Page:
Space Force evaluates new approach to selecting national security launch vendors

Space Force evaluates new approach to selecting national security launch vendors

Space Force evaluates new approach to selecting national security launch vendors

One option being considered for NSSL Phase 3 is to create “on-ramps” to allow emerging launch vendors to compete

WASHINGTON — The U.S. Space Force is likely to change how it selects national security launch service providers and how it awards contracts, a program official said. SpaceNews.

The changes would affect the National Security Space Launch (NSSL) Phase 3 procurement. United Launch Alliance and SpaceX won the Phase 2 competition in 2020 and their current contracts will be up for competition again in 2024.

NSSL acquires launch services for heavy and medium-lift class national security satellites.

The Phase 3 Sourcing Strategy is still being finalized and will be released in a draft solicitation expected in the second quarter of 2023, Col. Douglas Pentecost, deputy director of Space Force Launch Enterprise, said Jan. 13 in an email.

Compared to Phase 2, where only ULA and SpaceX were selected to launch all five-year national security missions, Phase 3 would create “on ramps” for other players to compete against.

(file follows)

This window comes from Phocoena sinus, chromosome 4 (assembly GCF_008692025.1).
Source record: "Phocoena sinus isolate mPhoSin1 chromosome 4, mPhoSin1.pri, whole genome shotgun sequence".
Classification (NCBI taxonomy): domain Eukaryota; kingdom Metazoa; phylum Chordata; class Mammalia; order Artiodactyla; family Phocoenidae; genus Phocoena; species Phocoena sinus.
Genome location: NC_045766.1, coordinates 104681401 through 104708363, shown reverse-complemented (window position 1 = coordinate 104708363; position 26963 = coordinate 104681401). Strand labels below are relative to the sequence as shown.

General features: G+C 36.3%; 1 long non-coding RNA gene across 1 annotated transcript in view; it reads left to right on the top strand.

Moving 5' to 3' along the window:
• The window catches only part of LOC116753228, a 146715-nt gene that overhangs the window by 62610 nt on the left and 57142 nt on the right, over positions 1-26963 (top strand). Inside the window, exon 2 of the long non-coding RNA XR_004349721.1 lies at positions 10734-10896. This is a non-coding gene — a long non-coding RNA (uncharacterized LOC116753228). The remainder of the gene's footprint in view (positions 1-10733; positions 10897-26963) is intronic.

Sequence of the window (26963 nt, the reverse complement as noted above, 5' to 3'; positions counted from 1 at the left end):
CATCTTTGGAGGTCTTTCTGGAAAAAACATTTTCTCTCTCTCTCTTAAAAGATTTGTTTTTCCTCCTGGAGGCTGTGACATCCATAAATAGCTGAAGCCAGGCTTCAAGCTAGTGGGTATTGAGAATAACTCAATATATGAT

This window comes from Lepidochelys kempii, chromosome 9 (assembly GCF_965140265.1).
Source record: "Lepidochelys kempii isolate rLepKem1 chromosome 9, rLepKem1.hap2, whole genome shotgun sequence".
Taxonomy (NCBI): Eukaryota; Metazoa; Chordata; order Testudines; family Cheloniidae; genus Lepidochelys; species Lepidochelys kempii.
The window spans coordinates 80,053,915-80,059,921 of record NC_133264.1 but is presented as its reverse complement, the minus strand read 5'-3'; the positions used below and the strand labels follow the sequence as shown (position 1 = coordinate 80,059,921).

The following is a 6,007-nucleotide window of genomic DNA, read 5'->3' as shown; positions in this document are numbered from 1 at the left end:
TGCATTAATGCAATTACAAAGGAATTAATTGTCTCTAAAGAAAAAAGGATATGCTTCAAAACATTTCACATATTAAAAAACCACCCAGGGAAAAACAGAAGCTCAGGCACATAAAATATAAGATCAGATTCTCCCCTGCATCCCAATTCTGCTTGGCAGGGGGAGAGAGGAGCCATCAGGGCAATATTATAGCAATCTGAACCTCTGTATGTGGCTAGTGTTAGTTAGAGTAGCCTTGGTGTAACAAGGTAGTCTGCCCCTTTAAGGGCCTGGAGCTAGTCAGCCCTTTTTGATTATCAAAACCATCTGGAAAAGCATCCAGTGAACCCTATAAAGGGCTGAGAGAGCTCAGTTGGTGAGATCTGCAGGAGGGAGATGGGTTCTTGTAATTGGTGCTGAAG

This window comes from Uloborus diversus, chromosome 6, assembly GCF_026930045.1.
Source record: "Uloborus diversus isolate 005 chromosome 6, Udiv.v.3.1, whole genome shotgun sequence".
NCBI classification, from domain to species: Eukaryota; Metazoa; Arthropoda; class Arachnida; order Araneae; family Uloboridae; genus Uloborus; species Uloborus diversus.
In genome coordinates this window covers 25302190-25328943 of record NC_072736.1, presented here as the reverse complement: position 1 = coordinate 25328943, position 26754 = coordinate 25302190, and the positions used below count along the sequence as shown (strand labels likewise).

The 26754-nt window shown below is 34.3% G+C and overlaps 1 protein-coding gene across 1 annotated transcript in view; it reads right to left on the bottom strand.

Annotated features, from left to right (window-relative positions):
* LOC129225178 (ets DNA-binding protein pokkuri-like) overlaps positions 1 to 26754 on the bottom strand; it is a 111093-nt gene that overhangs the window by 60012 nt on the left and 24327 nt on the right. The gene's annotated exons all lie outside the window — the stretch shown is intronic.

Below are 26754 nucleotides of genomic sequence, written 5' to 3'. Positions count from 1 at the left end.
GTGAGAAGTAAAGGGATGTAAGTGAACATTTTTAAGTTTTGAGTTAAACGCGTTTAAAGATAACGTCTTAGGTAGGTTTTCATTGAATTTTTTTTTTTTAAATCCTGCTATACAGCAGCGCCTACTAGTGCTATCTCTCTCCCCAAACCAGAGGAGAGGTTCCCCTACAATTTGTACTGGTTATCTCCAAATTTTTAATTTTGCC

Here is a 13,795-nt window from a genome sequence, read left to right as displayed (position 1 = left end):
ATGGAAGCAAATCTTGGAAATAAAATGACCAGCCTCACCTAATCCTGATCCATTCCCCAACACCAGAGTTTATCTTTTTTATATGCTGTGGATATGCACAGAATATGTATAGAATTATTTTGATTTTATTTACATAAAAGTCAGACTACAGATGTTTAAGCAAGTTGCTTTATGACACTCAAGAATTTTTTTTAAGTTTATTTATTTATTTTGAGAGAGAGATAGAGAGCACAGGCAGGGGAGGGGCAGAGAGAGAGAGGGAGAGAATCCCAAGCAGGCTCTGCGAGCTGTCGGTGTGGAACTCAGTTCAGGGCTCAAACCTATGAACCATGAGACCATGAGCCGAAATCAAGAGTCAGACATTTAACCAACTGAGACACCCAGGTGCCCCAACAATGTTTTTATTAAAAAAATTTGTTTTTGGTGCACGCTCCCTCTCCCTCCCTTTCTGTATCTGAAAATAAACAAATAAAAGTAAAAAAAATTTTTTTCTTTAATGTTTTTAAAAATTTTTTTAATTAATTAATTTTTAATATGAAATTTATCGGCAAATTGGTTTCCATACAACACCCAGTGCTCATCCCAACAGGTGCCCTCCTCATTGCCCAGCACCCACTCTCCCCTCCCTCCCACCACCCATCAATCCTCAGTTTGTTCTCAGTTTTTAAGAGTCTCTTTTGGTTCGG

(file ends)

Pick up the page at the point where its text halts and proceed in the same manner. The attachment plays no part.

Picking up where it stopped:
“NSSL’s Phase 3 acquisition strategy is still under development, but seeks to meet warfighter requirements while optimally leveraging ongoing advancements in the ever-growing US commercial launch market. United to better tackle the stimulus challenge,” Pentecost said.

“A two-track contractual approach is being considered,” he said. One would be an IDIQ contract, short for Indefinite Delivery, Indefinite Quantity “with an unlimited number of suppliers”.

An IDIQ contract would allow the government to purchase launch services as needed without committing to a specific amount. Pentecost said this vehicle would be used for less complex NSSL launches where there would likely be more competitors. “This allows for an annual ramp-up of new capabilities for the least stressful NSSL missions.”

The second path would be like Phase 2, or an indefinite delivery requirements contract with two vendors selected for the most demanding NSSL assignments.

Launch vendors will be notified of details after the the draft RFP is released, Pentecost said. “This will provide an opportunity for potential vendors to submit clarifying questions that will inform the final NSSL Phase 3 RFP scheduled for summer 2023.”

The two-track approach would address Congressional concerns about the DoD restricting competition. “Some analysts have questioned Space Force’s decision to award only two launch services contracts in NSSL Phase 2,” the Congressional Research Service noted in a statement. report.

If Space Force decides to continue working with only two vendors in Phase 3, CRS said, “Congress may consider directing Space Force to select more than two launch vendors in Phase 3, directing the Force space to examine alternative supply models.”

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